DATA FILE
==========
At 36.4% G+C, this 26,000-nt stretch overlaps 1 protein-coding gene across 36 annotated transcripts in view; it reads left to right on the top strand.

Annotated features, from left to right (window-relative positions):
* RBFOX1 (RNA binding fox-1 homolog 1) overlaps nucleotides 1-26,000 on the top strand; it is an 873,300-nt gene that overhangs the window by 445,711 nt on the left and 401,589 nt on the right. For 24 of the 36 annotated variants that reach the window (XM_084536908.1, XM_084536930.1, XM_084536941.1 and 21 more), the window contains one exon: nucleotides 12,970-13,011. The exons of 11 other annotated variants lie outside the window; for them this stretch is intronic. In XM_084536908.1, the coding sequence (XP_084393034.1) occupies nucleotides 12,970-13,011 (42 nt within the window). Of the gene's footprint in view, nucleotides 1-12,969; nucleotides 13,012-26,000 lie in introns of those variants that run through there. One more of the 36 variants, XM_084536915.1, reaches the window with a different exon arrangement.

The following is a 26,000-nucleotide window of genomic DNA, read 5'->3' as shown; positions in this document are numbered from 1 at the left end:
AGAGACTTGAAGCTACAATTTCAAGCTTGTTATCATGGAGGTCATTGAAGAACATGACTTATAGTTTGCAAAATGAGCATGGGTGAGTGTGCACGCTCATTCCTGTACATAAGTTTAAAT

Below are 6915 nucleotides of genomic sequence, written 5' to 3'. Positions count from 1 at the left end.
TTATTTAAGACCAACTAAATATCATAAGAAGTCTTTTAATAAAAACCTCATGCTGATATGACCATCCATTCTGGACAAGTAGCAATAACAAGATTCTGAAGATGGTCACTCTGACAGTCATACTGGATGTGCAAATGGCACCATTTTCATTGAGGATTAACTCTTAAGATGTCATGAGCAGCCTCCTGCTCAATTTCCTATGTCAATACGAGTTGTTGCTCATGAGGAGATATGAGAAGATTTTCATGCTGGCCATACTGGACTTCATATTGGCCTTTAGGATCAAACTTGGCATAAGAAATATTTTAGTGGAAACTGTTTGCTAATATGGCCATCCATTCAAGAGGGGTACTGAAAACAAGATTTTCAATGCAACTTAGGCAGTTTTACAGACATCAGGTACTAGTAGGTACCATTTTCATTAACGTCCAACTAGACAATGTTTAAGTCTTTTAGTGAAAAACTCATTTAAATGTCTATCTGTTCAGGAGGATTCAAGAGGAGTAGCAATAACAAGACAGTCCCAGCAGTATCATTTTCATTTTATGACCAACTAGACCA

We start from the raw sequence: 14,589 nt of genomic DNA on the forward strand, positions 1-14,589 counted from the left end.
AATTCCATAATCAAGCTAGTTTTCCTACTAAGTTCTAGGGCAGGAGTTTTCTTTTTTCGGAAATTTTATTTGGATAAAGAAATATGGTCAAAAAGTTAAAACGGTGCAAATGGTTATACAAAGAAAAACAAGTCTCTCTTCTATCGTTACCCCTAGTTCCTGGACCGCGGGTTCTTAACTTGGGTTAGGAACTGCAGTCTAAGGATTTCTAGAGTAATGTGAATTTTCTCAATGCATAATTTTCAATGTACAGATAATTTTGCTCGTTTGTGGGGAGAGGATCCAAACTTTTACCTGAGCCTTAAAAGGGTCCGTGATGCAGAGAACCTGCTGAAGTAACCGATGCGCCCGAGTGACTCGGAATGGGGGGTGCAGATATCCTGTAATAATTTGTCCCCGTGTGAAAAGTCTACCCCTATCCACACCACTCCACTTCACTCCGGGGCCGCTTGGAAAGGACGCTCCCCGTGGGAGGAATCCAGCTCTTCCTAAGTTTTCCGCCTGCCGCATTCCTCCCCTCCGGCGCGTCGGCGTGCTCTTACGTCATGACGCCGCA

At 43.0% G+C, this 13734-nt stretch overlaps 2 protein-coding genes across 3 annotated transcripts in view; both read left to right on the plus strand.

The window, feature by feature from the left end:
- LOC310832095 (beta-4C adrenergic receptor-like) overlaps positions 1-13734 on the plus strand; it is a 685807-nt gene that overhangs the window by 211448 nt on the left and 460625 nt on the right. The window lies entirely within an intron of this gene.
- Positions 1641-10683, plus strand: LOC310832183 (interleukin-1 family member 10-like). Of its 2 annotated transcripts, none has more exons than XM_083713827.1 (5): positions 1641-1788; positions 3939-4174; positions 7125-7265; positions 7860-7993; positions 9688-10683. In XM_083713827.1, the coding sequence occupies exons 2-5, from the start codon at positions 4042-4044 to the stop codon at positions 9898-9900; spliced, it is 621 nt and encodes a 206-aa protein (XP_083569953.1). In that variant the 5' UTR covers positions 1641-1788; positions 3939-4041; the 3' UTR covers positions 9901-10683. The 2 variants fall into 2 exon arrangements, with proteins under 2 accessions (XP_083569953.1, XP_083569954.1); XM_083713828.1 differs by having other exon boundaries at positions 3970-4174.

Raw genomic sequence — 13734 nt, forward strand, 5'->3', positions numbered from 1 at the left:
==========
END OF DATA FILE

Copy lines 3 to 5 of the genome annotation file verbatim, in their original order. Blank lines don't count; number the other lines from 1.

* RBFOX1 (RNA binding fox-1 homolog 1) overlaps nucleotides 1-26,000 on the top strand; it is an 873,300-nt gene that overhangs the window by 445,711 nt on the left and 401,589 nt on the right. For 24 of the 36 annotated variants that reach the window (XM_084536908.1, XM_084536930.1, XM_084536941.1 and 21 more), the window contains one exon: nucleotides 12,970-13,011. The exons of 11 other annotated variants lie outside the window; for them this stretch is intronic. In XM_084536908.1, the coding sequence (XP_084393034.1) occupies nucleotides 12,970-13,011 (42 nt within the window). Of the gene's footprint in view, nucleotides 1-12,969; nucleotides 13,012-26,000 lie in introns of those variants that run through there. One more of the 36 variants, XM_084536915.1, reaches the window with a different exon arrangement.

The following is a 26,000-nucleotide window of genomic DNA, read 5'->3' as shown; positions in this document are numbered from 1 at the left end:
AGAGACTTGAAGCTACAATTTCAAGCTTGTTATCATGGAGGTCATTGAAGAACATGACTTATAGTTTGCAAAATGAGCATGGGTGAGTGTGCACGCTCATTCCTGTACATAAGTTTAAAT